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Analysis
  |  
Health

A Dentist’s Plea for Truly Universal Health Care

I see people lose all their teeth because they lacked money to be treated sooner and cavities were left to grow.

Brandon Doucet 10 Sep 2020 | TheTyee.ca

Brandon Doucet is a dentist practicing in Newfoundland with interests in surgery and public health and is a member of Coalition for Dentalcare.

In Canada, the perfect smile is seen as a sign of status rather than a sign of good oral health. This is because dental care was not originally included in medicare, despite plans to include it at a later date. Now, over half a century later many low- and middle-income Canadians are living with the consequences of this decision.

People rely primarily on work-related insurance to access dental care. Those without have to pay out of pocket or see if they qualify for meagre safety-net programs set up by provincial governments. Many relying on the dental safety net are often underinsured and struggle finding a dentist who will accept them. As a result of this private system, over one-third of Canadians lack dental insurance and 6.8 million people avoid the dentist each year due to financial constraints.

The number of Canadians without dental insurance has been increasing due to shifts in the economy. Younger people are working increasingly in the precarious gig economy that does not provide dental insurance tied to their labour. Also, older people are retiring in large numbers and losing work-related dental insurance.

The COVID-19 pandemic has made things worse. The economic downturn associated with the pandemic has significantly increased unemployment and caused many people to work reduced to no paid hours. As a result, people are losing work-related dental insurance and they have less income to pay for these services out of pocket.

When people are unable to access dental care, they turn to their physician to access care. In 2014, Ontario’s doctors’ offices were visited 222,000 times and emergency departments 67,000 times by patients seeking treatment for dental pain. As more people struggle accessing dental care, these numbers will certainly rise.

Poor oral health is intimately related to the cycle of poverty. First, it is difficult to find a well-paying job when you have visibly decayed or missing teeth. When chronic dental pain becomes too much to handle, people are left paying for necessary care on the credit card.

People are also left with poorer overall health when lack of money causes them to neglect their dental needs. Poor oral health has been associated with the following health conditions: cardiovascular disease, diabetes, having a low birth weight infant, aspiration pneumonia, erectile dysfunction, osteoporosis, metabolic syndrome and stroke. Research has also shown that providing oral health care to people being treated for drug addiction led to a greater likelihood of completing treatment, increased employment, decreased relapses and reduced homelessness. If everyone can gain access to dental care, people will be healthier and the government will spend less in other areas of health care.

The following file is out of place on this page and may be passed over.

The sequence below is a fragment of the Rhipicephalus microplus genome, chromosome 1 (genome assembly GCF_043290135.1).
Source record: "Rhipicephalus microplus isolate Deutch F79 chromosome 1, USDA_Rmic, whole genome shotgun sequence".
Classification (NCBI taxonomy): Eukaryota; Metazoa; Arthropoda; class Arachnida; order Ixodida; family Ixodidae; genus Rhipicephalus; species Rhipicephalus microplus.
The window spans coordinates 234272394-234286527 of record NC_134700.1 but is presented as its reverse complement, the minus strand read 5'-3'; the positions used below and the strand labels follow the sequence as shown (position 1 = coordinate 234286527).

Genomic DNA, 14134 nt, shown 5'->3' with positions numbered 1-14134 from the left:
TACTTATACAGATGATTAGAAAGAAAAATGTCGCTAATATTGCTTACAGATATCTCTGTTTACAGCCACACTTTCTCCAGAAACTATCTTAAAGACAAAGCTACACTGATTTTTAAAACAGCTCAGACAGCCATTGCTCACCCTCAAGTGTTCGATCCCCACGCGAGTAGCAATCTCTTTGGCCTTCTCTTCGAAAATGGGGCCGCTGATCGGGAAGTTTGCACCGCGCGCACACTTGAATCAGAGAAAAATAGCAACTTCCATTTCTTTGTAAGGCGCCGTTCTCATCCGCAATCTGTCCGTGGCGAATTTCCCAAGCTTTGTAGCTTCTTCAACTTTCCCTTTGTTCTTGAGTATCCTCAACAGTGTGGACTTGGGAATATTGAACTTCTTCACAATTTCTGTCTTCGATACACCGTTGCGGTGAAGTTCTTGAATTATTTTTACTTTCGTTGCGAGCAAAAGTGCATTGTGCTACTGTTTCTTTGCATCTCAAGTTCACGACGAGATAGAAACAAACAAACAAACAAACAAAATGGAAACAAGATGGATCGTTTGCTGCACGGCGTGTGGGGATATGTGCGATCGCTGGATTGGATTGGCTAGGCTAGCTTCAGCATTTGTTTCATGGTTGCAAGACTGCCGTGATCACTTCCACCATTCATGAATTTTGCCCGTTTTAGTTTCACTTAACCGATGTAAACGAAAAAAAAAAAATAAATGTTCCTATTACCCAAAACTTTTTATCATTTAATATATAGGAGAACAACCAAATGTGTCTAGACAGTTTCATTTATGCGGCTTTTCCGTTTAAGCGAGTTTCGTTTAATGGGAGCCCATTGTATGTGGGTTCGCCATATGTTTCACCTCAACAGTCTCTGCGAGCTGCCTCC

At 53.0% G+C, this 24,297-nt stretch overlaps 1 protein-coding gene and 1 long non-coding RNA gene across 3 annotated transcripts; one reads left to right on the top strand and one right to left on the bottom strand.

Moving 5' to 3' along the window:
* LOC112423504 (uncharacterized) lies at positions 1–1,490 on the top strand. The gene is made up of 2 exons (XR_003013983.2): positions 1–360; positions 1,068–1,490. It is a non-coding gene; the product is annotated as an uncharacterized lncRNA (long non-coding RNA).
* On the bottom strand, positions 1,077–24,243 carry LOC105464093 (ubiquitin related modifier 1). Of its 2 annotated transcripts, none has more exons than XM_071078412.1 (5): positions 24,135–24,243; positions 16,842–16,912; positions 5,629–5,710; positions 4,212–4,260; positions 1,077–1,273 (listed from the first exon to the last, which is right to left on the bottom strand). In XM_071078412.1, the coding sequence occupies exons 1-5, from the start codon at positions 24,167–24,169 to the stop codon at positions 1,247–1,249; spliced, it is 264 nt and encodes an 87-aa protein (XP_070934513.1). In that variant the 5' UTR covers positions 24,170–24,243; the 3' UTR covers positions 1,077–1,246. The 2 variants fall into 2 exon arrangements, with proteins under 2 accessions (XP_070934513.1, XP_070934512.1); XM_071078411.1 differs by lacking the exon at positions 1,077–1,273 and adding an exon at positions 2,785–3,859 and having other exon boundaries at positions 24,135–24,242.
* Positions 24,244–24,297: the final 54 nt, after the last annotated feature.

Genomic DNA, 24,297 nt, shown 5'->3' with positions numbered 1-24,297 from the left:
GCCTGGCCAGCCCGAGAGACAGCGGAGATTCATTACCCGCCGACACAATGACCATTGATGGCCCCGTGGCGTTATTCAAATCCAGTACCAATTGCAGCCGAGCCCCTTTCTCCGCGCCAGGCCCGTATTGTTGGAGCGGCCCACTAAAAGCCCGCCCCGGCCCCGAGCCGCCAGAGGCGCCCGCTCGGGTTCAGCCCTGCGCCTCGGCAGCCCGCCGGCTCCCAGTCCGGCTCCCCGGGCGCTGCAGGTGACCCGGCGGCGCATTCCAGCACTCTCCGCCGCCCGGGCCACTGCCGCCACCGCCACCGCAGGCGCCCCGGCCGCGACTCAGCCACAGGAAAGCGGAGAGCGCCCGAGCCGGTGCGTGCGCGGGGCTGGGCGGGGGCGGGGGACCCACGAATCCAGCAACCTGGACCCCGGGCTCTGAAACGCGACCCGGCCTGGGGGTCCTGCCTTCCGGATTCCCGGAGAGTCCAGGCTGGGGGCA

As a dentist myself, I see how so many are left out by our current dental-care system. People neglect preventative cleanings and small fillings as they need to focus money on emergency care. I see people who need all of their teeth extracted because they did not have the money to get treated sooner and cavities were left to grow. Given the social and economic consequences of our current dental-care system, it is time we rethink how these services are delivered in Canada.

Right now, many people rely on private insurance to access care — an expense that others can’t afford. Integrating dental care into medicare would provide all Canadians with dental insurance. People would not have to worry about losing insurance when they become unemployed, retire or leave a partner when they are covered by their insurance. Providing dental insurance to all frees up organized labour to bargain for other demands.

Further, we need to break up dentists’ monopoly on care by making dental therapists mainstream in Canada. Dental therapists are mid-level dental providers that perform simple procedures like fillings at a fraction of the cost of a dentist, while still maintaining the same quality of work.

Dentists have long been opposed to dental therapists, but integrating dental care into medicare is the perfect opportunity to overcome this hurdle. Dental therapists provide an opportunity to treat patients who have historically been neglected, such as people in poor, rural and Indigenous communities. Having dental therapists working in school-based and community clinics ensures people, even when insured, can access dental care.

Expanding medicare also presents an opportunity to shift the costs of these services towards the wealthy. Inequality in our society has been rising for decades and the richest have managed to profit off the COVID-19 pandemic while most people are struggling. Creating a wealth tax and cracking down on the use of tax havens could pay for universal dental care while being fair to less wealthy Canadians.

It is time we complete Tommy Douglas’s dream of universal health care from head to toe. Expanding medicare to include dental care is a key step that will alleviate unnecessary pain and suffering.


Please contact Coalition for Dentalcare via email if you are interested in learning more about universal dental care.  [Tyee]

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